Author Interview: Margaret Chiu Greanias

Welcome to my fifth interview for my [belated] Taiwanese American Heritage Week series!

About the Book

  • Title: Amah Faraway
  • Author: Margaret Chiu Greanias
  • Illustrator: Tracy Subisak
  • Publisher: Bloomsbury Children’s Books
  • Release Date: January 25th, 2022
  • Genre: Picturebook, Fiction


A delightful story of a child’s visit to a grandmother and home far away, and of how families connect and love across distance, language, and cultures.

Kylie is nervous about visiting her grandmother-her Amah-who lives SO FAR AWAY.

When she and Mama finally go to Taipei, Kylie is shy with Amah. Even though they have spent time together in video chats, those aren’t the same as real life. And in Taiwan, Kylie is at first uncomfortable with the less-familiar language, customs, culture, and food.

However, after she is invited by Amah-Lái kàn kàn! Come see!-to play and splash in the hot springs (which aren’t that different from the pools at home), Kylie begins to see this place through her grandmother’s eyes and sees a new side of the things that used to scare her.

Soon, Kylie is leading her Amah-Come see! Lái kàn kàn!-back through all her favorite parts of this place and having SO MUCH FUN! And when it is time to go home, the video chats will be extra special until they can visit faraway again.

Backmatter includes author and illustrator notes and a guide to some of the places and foods explored in Taiwan.

Interview with Margaret Chiu Greanias

Q: Your book Amah Faraway features several delicious Taiwanese dishes that made me hungry while reading it. What is your favorite Taiwanese food? (You can pick more than one if narrowing it down is hard.)

A: Fragrant and flaky scallion pancakes are yummy. I had an intense aversion to onions as a kid, but my mom would go easy on the scallions for me.

I also love dumplings–any kind of dumplings! My mom would usually make dumplings on the same days she made scallion pancakes. Pan-fried pork and napa cabbage dumplings with golden, crispy lace on the bottoms–mmm! They are the perfect all in one meal.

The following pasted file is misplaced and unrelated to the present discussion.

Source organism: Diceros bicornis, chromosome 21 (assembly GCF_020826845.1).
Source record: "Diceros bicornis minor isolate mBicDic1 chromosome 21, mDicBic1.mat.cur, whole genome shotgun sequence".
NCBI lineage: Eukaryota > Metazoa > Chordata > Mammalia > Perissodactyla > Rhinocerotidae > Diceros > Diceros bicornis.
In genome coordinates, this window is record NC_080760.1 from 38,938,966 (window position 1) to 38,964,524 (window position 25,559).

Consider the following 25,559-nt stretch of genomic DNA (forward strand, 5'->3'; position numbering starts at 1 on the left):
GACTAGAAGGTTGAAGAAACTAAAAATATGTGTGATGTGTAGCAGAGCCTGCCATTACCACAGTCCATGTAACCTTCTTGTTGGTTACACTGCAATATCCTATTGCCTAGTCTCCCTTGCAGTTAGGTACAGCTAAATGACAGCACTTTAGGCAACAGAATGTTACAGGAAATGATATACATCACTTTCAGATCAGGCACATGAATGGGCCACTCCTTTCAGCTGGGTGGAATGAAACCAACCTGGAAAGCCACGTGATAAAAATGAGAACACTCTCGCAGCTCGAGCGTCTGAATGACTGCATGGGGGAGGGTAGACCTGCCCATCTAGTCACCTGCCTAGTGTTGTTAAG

As an adult, I’ve discovered the deliciousness of buttery, tangy pineapple cakes! Unfortunately, I was a picky eater as a kid, so I missed out on enjoying them for 30 years. :-/

Q: I noticed that there were parts of the book in Mandarin that weren’t translated (e.g. the song about the two tigers) while others were. How did you go about deciding what would be explained and translated and what would remain as is?

A: The Mandarin that wasn’t translated was added by Tracy Subisak, the illustrator for Amah Faraway. They are generally side conversations that complement the text and are wonderful Easter Eggs for those who can read Mandarin.

The Mandarin characters that are translated were part of the original story that I wrote. They fit in with the structure of the story–which is a kind of reverse poem. A reverse poem is one where the lines are read regularly from top to bottom but can also be read in reverse from bottom to top. The result is two poems with different meanings and often opposite tones.

In Amah Faraway, the reverse poem structure highlights the transformation the main character Kylie undergoes on her first trip to visit her Amah. The lines reverse at the mid-point of the story. Except for some changes to punctuation, the lines in the second half of the story are exactly the same as the lines in the first half–simply in reverse order. Changes in punctuation, words that have more than one meaning, context, and changes in perspective allow the first half and second half of the book to tell a complete story.

Q: What was your favorite part of writing Amah Faraway?

A: My favorite part of writing Amah Faraway was finding a way to impart different meanings using the same lines and words in the each half of the book and still tell a complete story. It took a lot of scribbling, experimentation, and reading my words aloud over and over again. But I love puzzles, and finding the right fit felt a lot like completing a puzzle. So satisfying!

Q: You mentioned elsewhere that you weren’t particularly good at English in school, but later you found your way to creative writing. What kinds of books and stories inspired you and/or made you feel that you could be an author? (Feel free to name specific titles, authors, and illustrators.)

A: The first book to inspire me was Harold and the Purple Crayon by Crockett Johnson. This was the one that made me realize that I could play and have fun with language. As I continue to read and study the craft of writing picture books, I am continually discovering books that inspire me to evolve my writing:

  • Wordplay: Zombies Don’t Eat Veggies by Jorge and Megan Lacera
  • Lyrical language: Friends Are Friends, Forever by Dane Liu and illustrated by Lynn Scurfield, The Day You Begin by Jacqueline Woodson and illustrated by Rafael Lopez, Eyes That Kiss In The Corners by Joanna Ho and illustrated by Dung Ho
  • Delightful characters: One Word From Sophia by Jim Averbeck and illustrated by Yasmeen Ismail
  • Packs an emotional punch: I Dream of Popo by Livia Blackburne and illustrated by Julia Kuo